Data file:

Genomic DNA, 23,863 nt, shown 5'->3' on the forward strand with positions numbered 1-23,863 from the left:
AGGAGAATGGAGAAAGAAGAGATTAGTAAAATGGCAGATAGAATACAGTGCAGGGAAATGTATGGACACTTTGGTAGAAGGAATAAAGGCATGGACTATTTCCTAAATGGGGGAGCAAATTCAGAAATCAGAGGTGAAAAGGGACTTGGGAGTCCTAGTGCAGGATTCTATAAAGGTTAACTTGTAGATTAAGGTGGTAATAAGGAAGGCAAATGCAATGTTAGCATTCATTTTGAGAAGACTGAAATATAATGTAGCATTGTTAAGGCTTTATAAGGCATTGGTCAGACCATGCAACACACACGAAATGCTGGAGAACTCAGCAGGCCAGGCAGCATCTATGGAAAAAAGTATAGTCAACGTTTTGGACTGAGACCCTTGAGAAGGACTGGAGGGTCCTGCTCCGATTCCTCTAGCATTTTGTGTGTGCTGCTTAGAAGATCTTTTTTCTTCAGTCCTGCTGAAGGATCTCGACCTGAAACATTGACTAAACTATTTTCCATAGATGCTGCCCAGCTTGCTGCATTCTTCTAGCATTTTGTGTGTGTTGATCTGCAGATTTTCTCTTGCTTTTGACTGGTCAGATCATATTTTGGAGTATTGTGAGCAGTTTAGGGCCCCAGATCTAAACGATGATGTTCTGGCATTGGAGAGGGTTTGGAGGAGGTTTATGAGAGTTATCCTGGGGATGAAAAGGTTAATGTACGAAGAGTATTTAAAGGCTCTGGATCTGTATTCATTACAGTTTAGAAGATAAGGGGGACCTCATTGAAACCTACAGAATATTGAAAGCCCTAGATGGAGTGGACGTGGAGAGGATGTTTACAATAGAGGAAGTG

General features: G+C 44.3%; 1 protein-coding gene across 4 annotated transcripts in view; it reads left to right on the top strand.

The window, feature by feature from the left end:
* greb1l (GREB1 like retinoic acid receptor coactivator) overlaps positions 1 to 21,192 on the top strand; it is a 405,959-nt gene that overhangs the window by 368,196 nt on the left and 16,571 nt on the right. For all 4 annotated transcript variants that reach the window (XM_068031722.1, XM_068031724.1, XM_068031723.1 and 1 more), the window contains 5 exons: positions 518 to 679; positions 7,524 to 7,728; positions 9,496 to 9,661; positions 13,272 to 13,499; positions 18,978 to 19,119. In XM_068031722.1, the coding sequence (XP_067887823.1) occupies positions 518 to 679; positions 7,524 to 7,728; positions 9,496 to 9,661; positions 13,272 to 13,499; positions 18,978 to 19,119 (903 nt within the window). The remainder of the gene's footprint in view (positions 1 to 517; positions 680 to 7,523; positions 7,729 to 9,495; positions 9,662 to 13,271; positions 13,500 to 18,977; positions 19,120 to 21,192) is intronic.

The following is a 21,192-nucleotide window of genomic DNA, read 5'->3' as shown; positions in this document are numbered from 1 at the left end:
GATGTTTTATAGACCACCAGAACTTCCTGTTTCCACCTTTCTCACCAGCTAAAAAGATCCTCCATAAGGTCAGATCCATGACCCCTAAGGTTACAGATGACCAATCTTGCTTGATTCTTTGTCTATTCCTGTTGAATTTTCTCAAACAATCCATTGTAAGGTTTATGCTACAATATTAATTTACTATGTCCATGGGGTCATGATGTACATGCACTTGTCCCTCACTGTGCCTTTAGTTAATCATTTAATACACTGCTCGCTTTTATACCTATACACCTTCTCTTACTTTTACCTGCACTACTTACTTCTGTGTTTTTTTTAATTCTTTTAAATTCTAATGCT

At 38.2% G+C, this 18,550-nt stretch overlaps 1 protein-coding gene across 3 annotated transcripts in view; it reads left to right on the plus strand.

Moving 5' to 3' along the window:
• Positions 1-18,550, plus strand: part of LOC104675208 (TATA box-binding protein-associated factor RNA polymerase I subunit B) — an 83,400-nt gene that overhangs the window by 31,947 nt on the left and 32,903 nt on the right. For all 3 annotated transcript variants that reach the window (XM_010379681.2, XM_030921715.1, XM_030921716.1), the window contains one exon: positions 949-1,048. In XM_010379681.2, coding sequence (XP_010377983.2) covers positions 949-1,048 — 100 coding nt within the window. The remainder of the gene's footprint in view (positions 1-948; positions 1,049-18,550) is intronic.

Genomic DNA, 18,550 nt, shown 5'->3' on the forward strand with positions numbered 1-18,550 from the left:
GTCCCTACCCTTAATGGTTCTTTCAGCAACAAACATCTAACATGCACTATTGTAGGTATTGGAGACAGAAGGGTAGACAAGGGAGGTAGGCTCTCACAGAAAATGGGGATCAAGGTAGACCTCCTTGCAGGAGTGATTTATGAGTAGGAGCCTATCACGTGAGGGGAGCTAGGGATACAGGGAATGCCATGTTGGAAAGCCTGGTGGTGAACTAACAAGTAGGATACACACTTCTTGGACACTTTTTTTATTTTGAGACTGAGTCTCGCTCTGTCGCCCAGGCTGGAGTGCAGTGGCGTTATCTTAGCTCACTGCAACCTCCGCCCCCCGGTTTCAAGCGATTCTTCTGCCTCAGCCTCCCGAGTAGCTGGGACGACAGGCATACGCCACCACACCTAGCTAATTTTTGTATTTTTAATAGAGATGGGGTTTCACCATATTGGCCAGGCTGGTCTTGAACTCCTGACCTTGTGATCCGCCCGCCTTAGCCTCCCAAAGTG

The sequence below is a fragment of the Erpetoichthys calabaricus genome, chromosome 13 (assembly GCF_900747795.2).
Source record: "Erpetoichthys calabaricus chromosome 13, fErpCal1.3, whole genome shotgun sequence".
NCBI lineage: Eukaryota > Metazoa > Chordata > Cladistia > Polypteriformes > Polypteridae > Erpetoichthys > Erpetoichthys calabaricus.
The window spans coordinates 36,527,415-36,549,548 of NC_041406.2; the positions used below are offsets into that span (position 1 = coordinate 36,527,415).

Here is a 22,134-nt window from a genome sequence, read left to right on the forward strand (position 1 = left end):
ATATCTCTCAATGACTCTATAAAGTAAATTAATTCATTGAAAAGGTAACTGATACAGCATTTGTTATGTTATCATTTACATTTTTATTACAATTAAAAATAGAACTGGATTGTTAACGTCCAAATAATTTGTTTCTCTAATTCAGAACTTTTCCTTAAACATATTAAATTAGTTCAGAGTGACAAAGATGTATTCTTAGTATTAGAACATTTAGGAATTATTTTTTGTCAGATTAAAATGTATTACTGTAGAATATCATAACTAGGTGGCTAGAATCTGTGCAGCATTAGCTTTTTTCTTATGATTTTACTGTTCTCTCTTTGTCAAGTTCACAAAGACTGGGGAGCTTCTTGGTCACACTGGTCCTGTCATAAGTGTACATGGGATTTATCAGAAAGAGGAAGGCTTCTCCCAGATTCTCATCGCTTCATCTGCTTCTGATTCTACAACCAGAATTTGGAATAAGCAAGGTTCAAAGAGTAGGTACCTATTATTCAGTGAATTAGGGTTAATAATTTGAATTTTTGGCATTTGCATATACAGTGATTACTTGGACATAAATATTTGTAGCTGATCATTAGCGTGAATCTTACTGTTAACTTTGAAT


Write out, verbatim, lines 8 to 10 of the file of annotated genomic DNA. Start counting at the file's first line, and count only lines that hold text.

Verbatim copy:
At 38.2% G+C, this 18,550-nt stretch overlaps 1 protein-coding gene across 3 annotated transcripts in view; it reads left to right on the plus strand.

Moving 5' to 3' along the window:
• Positions 1-18,550, plus strand: part of LOC104675208 (TATA box-binding protein-associated factor RNA polymerase I subunit B) — an 83,400-nt gene that overhangs the window by 31,947 nt on the left and 32,903 nt on the right. For all 3 annotated transcript variants that reach the window (XM_010379681.2, XM_030921715.1, XM_030921716.1), the window contains one exon: positions 949-1,048. In XM_010379681.2, coding sequence (XP_010377983.2) covers positions 949-1,048 — 100 coding nt within the window. The remainder of the gene's footprint in view (positions 1-948; positions 1,049-18,550) is intronic.